‘Have you had a breakdown yet?’ I was asked on Shabbat. ‘Of course I have,’ I answered. ‘Many, many mini breakdowns.’ Notably the woman who asked me is a social worker. She runs an infertility counselling centre and has nine children, which includes a set of triplets. This is a woman who knows about breakdowns. And yet she smiles and has a wicked sense of humour. An inspiration to everyone who has breakdowns. Especially Aliyah breakdowns.
So what is an Aliyah breakdown?
It can be so many things.
It’s opening a carton of yoghurt, expecting creamy, plain yoghurt and feeling devastated after the first salty, leben bite. In context this is after many, many attempts at buying full cream, plain yoghurt. You wouldn’t think it was rocket science to buy a normal carton of yoghurt, but it is.
It’s banging a gate in frustration after walking with heavy grocery bags from the shops, realising that I’ve locked myself out of our home.
It’s shouting more than I would, fighting more than I would. We are all more on edge. More ratty than normal, especially at the end of the day.
It’s failed driving tests (My husbands not mine. I haven’t had the guts to try yet).
Burnt chicken wings, a cup of pink lemonade spilt over the table onto the chair and floors. A frustrating sticky mess.
Of course the breakdowns could be because of the scorching sun that cooks my eggplant that I put on my patio table to dry out.
It’s ignoring mail that’s piling up, school Hebrew doesn’t prepare you for bureaucratic correspondence.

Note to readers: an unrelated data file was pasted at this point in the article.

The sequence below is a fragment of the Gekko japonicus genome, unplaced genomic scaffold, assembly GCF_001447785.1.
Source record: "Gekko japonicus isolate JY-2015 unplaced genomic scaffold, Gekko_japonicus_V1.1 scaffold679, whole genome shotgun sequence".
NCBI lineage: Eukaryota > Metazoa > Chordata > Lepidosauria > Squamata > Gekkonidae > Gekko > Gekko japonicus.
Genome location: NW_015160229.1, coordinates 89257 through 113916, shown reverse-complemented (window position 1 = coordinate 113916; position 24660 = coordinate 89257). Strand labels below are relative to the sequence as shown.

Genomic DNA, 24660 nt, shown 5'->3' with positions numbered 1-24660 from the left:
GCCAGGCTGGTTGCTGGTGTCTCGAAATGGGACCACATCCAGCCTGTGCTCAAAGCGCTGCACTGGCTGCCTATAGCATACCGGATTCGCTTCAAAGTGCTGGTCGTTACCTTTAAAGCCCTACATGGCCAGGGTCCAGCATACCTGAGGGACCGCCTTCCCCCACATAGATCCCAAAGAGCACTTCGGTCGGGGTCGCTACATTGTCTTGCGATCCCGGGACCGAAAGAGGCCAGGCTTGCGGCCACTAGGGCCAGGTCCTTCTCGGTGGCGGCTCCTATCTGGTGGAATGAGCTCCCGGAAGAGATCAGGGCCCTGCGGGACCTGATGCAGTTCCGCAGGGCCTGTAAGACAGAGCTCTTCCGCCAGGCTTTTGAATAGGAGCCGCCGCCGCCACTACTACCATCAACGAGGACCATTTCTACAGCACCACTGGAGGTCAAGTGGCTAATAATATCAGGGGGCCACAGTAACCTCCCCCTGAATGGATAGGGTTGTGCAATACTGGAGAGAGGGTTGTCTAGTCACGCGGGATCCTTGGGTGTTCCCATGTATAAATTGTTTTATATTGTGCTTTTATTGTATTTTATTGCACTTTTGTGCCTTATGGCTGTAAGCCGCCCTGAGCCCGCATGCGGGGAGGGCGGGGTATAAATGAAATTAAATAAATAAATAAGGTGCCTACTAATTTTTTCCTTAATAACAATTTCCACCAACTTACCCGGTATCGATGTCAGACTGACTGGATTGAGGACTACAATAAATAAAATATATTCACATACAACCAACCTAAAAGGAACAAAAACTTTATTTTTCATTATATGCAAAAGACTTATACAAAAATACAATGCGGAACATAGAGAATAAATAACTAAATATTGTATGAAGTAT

It’s slinking out of a trial Ulpan class, as I realise that my Hebrew grammar is from upside down land and I’m going to have to build my Hebrew foundation from scratch.
It’s not automatically reading in Hebrew the way I do in English. (The reason for the yoghurt fiasco, the diet pineapple ice lollies that I thought were mango, the cookies that I thought were parve but were milchik, that I gave as a Shabbat gift for a meat lunch. We all wondered why they were so delicious.)
It’s everything that goes wrong in normal life but it’s taken much more personally. It highlights my humanness and vulnerability. It shows me that we are all fallible as much as I’d like to pretend to myself that I’m not.
The truth is that breakdowns are happening all around me. I am not alone. Jerusalem is grappling with her own shadows. Every shop on Emek Refaim bears the sign ‘׳ירושלים אומרת לא! לֹאלימות ‘Jerusalem says, “NO! to violence”’.
When terrible things happen we all pause. We forget about yoghurt and leben and diet pineapple ice lollies. We reconsider who we are, what values we have, what we teach our children.
As we break down we grow up.
Of course with Aliyah we break down just a bit more often than usual as every day brings something new.